The small hydrophobic protein SH of human respiratory syncytial virus (RSV) is a short transmembrane surface protein of unknown function. A full- length cDNA of RSV strain A2 (subgroup A) antigenomic RNA was modified such that the entire SH gene, including the transcription signals and the complete mRNA-encoding sequence, was deleted and replaced by a synthetic intergenic region. This reduced the length of the antigenome by 398 nucleotides and ablated expression of 1 of the 10 RSV mRNAs. Recombinant virus containing this engineered deletion was recovered, and the absence of the SH gene was confirmed by reverse transcription in conjunction with PCR. Northern blot analysis of intracellular RNAs and gel electrophoresis of labeled intracellular proteins confirmed the lack of expression of the SH mRNA and protein. The absence of the SH gene did not noticeably affect RNA replication, but two effects on transcription were noted. First, synthesis of the G, F, and M2 mRNAs was increased, presumably due to their being one position closer to the promoter in the gene order. Second, transcription of genes downstream of the engineered site exhibited a steeper gradient of polarity. On monolayers of HEp-2 cells, the SH-minus virus produced syncytia which were at least equivalent in size to those of the wild type and produced plaques which were 70% larger. Furthermore, the SH-minus virus grew somewhat better (up to 12.6-fold) than wild-type recombinant RSV in certain cell lines. While the function of the SH protein remains to be determined, it seems to be completely dispensable for growth in tissue culture and fusion function. When inoculated intranasally into mice, the SH-minus virus resembled the wild-type recombinant virus in its efficiency of replication in the lungs, whereas it replicated 10-fold less efficiently in the upper respiratory tract. In mice, the SH-minus and wild-type recombinant viruses were similarly immunogenic and effective in inducing resistance to virus challenge.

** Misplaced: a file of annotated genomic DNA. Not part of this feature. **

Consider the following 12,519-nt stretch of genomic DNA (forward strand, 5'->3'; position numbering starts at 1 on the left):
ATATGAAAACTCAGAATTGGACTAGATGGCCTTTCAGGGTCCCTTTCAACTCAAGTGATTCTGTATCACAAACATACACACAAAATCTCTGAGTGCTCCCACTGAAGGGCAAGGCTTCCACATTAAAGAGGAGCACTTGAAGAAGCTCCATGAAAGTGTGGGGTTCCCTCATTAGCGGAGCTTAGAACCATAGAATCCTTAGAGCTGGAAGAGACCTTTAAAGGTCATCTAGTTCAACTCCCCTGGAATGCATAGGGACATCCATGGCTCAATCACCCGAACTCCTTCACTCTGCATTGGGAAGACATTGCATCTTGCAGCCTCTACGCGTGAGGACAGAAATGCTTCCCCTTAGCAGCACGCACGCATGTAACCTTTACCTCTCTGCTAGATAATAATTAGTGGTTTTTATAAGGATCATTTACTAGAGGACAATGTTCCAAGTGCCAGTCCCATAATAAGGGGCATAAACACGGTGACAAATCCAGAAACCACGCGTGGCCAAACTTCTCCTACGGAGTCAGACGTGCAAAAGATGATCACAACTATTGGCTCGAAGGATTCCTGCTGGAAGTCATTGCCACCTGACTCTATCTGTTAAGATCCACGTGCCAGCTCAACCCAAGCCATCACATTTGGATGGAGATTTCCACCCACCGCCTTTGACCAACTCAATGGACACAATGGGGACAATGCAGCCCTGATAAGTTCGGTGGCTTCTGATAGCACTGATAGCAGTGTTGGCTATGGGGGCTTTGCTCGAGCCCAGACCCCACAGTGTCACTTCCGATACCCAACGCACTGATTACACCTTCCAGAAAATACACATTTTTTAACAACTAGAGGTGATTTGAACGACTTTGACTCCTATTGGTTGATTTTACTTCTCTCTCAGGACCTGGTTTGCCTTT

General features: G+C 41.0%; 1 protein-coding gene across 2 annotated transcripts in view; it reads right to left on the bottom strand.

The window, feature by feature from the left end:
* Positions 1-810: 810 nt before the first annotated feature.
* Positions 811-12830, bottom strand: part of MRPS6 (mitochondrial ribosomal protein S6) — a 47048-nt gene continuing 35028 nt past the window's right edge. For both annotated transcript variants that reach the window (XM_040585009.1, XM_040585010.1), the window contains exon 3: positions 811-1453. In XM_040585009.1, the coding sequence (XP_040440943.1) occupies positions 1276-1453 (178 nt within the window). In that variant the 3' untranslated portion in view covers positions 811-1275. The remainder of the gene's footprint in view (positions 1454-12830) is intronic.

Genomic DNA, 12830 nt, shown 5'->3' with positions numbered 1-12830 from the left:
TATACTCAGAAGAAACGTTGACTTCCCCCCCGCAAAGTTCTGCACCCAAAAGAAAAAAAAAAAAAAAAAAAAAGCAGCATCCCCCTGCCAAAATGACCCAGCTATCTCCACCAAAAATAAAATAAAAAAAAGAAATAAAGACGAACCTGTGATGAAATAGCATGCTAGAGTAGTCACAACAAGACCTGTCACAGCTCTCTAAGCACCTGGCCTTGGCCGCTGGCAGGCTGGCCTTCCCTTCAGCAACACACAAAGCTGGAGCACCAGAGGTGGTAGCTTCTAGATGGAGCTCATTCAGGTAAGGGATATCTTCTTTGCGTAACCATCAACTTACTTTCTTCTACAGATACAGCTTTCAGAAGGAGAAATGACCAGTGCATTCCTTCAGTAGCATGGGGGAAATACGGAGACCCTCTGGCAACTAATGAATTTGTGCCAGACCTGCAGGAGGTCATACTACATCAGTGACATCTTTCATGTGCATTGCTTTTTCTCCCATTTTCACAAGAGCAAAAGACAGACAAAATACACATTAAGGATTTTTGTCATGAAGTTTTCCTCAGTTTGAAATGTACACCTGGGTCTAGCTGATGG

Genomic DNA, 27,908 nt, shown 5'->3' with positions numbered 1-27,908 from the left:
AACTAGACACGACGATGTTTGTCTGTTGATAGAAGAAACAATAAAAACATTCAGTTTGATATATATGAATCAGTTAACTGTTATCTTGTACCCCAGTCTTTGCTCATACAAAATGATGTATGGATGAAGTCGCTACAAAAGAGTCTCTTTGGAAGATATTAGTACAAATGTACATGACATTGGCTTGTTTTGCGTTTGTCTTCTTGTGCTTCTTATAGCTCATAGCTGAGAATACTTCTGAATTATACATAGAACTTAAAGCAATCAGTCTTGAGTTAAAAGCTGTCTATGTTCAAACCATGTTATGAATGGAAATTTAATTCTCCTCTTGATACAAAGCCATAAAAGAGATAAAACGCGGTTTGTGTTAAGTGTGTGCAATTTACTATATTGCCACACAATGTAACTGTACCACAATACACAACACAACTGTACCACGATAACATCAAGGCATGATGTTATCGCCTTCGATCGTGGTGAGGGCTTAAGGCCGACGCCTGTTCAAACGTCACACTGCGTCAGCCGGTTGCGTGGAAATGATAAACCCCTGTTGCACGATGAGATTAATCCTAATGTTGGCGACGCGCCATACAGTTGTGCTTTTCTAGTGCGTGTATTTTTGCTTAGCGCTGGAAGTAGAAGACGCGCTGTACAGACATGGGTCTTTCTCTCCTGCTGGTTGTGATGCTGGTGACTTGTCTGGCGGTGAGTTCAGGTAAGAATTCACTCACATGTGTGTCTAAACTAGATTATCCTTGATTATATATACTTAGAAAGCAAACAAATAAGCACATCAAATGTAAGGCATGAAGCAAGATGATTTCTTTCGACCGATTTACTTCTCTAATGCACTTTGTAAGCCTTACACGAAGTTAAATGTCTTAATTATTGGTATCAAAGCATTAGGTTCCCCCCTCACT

|Original language||English (US)|
|Number of pages||10|
|Journal||Journal of Virology|
|State||Published - Dec 1997|
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